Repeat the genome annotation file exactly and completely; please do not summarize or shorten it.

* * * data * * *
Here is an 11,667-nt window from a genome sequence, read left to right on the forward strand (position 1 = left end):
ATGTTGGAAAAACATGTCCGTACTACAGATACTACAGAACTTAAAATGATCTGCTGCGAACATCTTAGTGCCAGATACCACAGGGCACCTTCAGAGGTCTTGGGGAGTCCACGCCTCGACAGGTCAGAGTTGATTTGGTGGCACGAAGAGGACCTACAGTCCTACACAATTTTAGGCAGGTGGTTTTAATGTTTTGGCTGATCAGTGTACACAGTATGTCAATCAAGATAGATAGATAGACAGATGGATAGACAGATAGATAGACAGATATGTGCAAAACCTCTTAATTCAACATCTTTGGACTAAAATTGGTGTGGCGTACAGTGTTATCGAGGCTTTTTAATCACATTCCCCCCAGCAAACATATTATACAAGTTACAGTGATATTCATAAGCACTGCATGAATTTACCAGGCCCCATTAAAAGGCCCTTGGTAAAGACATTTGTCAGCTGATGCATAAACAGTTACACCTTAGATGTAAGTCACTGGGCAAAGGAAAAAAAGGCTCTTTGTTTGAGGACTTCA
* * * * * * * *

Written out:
Here is an 11,667-nt window from a genome sequence, read left to right on the forward strand (position 1 = left end):
ATGTTGGAAAAACATGTCCGTACTACAGATACTACAGAACTTAAAATGATCTGCTGCGAACATCTTAGTGCCAGATACCACAGGGCACCTTCAGAGGTCTTGGGGAGTCCACGCCTCGACAGGTCAGAGTTGATTTGGTGGCACGAAGAGGACCTACAGTCCTACACAATTTTAGGCAGGTGGTTTTAATGTTTTGGCTGATCAGTGTACACAGTATGTCAATCAAGATAGATAGATAGACAGATGGATAGACAGATAGATAGACAGATATGTGCAAAACCTCTTAATTCAACATCTTTGGACTAAAATTGGTGTGGCGTACAGTGTTATCGAGGCTTTTTAATCACATTCCCCCCAGCAAACATATTATACAAGTTACAGTGATATTCATAAGCACTGCATGAATTTACCAGGCCCCATTAAAAGGCCCTTGGTAAAGACATTTGTCAGCTGATGCATAAACAGTTACACCTTAGATGTAAGTCACTGGGCAAAGGAAAAAAAGGCTCTTTGTTTGAGGACTTCA